A CLADEM report released in 1999 found that forced sterilisations were being performed by Peruvian health staff who, were given financial incentives to fulfil quotas for the operations. The report alleges that as part of a wider population control campaign to lower the birth rate to 2.5 children per woman, the Peruvian government "established targets at national level for the use of surgical methods of birth control".
This was finally recognised by the government in July 2002 when they released a report stating that over 200,000 people in rural Peru were pressured into being sterilised during the government of former president Alberto Fujimori. The figures show that between 1996 and 2000, 215,227 women, and 16,547 men - mostly from poor indigenous communities - underwent sterilisation operations. Then health minister Fernando Carbone said the government gave misleading information, bribed people with offers of food and threatened to fine men and women if they had more children. Carbone has called for a thorough investigation and promised punishment for those responsible. The report found that there was inadequate evaluation before surgery and little after-care. Procedures were negligent and less than half were carried out with a proper anaesthetist.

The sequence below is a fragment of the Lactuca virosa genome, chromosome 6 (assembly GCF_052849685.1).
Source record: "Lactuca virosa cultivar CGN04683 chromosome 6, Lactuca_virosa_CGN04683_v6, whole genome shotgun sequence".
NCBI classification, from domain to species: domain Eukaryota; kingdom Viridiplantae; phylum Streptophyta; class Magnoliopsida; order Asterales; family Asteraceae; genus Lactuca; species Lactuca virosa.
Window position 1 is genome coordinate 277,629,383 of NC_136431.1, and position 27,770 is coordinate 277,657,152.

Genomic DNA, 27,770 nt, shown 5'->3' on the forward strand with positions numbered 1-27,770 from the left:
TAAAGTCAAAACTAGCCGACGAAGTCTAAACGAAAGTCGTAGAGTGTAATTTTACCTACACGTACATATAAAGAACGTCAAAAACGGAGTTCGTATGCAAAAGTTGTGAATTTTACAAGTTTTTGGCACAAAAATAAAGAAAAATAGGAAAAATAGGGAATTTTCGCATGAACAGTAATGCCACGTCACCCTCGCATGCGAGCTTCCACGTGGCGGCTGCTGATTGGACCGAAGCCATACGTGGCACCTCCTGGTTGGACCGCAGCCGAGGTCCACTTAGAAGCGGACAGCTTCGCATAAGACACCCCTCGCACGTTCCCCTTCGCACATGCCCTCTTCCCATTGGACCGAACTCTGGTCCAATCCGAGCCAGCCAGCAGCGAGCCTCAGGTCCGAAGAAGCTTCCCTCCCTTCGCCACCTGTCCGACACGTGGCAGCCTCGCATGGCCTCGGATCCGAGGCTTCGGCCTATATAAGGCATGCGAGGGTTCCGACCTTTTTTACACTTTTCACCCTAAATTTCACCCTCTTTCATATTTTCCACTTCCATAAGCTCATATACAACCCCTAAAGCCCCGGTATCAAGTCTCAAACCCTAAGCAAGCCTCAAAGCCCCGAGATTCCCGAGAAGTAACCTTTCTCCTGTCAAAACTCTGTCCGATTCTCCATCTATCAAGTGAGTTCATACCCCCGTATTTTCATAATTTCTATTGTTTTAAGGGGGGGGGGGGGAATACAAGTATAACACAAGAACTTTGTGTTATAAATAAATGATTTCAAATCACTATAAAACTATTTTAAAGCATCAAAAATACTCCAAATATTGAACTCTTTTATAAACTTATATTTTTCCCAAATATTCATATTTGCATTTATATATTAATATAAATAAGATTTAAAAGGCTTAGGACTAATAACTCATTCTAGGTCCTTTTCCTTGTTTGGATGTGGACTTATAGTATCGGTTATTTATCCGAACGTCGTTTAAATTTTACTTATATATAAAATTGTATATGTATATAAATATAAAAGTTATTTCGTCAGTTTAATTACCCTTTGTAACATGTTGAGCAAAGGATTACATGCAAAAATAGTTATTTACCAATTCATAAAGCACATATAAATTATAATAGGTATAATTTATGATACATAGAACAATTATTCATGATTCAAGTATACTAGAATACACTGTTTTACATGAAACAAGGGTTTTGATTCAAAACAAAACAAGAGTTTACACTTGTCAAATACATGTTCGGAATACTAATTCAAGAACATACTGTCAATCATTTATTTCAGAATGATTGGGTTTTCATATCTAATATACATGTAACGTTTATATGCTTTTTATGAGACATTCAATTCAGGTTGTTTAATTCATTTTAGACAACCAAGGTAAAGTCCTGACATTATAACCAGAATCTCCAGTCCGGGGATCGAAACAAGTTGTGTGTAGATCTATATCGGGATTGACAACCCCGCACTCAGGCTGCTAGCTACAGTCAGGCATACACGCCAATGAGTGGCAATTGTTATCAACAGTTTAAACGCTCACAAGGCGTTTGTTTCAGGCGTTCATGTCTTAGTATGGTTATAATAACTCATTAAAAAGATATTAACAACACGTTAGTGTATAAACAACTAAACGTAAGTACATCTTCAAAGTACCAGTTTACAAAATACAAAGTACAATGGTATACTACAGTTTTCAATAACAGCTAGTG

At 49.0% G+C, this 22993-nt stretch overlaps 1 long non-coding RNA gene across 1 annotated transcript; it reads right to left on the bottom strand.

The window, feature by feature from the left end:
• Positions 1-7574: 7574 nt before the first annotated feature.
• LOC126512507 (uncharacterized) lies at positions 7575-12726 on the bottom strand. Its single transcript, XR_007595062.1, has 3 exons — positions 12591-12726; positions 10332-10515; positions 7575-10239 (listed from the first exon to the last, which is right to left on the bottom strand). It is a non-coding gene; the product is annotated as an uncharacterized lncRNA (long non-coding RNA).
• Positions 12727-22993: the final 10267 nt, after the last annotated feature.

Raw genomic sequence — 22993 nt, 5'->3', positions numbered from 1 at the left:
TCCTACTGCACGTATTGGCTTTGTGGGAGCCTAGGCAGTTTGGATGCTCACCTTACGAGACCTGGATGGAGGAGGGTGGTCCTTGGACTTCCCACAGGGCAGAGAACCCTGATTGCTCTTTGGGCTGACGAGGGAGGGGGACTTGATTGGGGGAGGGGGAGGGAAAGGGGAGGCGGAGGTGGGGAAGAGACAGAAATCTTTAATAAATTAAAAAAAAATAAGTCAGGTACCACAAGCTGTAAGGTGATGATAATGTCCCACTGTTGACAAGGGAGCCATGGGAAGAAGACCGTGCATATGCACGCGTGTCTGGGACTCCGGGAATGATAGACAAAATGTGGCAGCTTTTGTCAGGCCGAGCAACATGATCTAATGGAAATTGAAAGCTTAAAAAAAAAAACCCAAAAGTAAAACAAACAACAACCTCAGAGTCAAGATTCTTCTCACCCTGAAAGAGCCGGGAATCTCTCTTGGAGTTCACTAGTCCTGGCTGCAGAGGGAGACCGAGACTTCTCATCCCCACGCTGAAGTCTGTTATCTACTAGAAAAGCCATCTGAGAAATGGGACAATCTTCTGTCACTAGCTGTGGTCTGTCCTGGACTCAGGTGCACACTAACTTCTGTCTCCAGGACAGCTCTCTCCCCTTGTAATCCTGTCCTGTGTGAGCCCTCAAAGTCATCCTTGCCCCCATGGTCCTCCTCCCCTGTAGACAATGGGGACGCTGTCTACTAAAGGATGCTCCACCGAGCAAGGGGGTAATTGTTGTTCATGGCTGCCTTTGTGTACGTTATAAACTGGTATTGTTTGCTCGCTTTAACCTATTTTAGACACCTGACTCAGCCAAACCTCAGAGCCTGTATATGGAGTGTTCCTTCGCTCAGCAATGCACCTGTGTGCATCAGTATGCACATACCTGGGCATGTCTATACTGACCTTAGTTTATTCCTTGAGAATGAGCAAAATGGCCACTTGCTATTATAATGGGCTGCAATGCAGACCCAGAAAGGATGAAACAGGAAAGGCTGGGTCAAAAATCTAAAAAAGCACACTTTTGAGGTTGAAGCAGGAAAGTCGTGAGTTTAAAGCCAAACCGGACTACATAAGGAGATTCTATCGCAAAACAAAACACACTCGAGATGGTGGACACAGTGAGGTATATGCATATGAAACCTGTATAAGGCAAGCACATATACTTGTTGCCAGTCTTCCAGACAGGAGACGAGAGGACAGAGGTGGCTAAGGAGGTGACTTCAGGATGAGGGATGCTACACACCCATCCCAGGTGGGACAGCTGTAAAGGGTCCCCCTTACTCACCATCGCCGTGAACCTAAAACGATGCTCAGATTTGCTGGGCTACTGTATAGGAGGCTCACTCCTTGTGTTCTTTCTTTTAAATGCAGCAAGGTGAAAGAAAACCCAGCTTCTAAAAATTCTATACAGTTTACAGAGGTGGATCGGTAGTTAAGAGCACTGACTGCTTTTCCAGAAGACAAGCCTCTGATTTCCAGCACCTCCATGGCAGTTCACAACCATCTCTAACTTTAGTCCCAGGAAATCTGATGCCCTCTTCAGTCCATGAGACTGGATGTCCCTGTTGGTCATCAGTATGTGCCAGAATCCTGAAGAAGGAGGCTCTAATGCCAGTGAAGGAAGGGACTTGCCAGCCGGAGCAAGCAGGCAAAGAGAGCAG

Sterilisation of women is no longer being carried out in a systematic way. However there are concerns about the way in which sterilisations are carried out in some places. In some cases sterilisations are granted to women under 25 and some women are not given the lawful 72 hours between being offered and informed about the sterilisation and the operation. Many are not fully informed about the operation, and many have suffered due to a lack of aftercare. There are still cases of women being sterilised without their consent.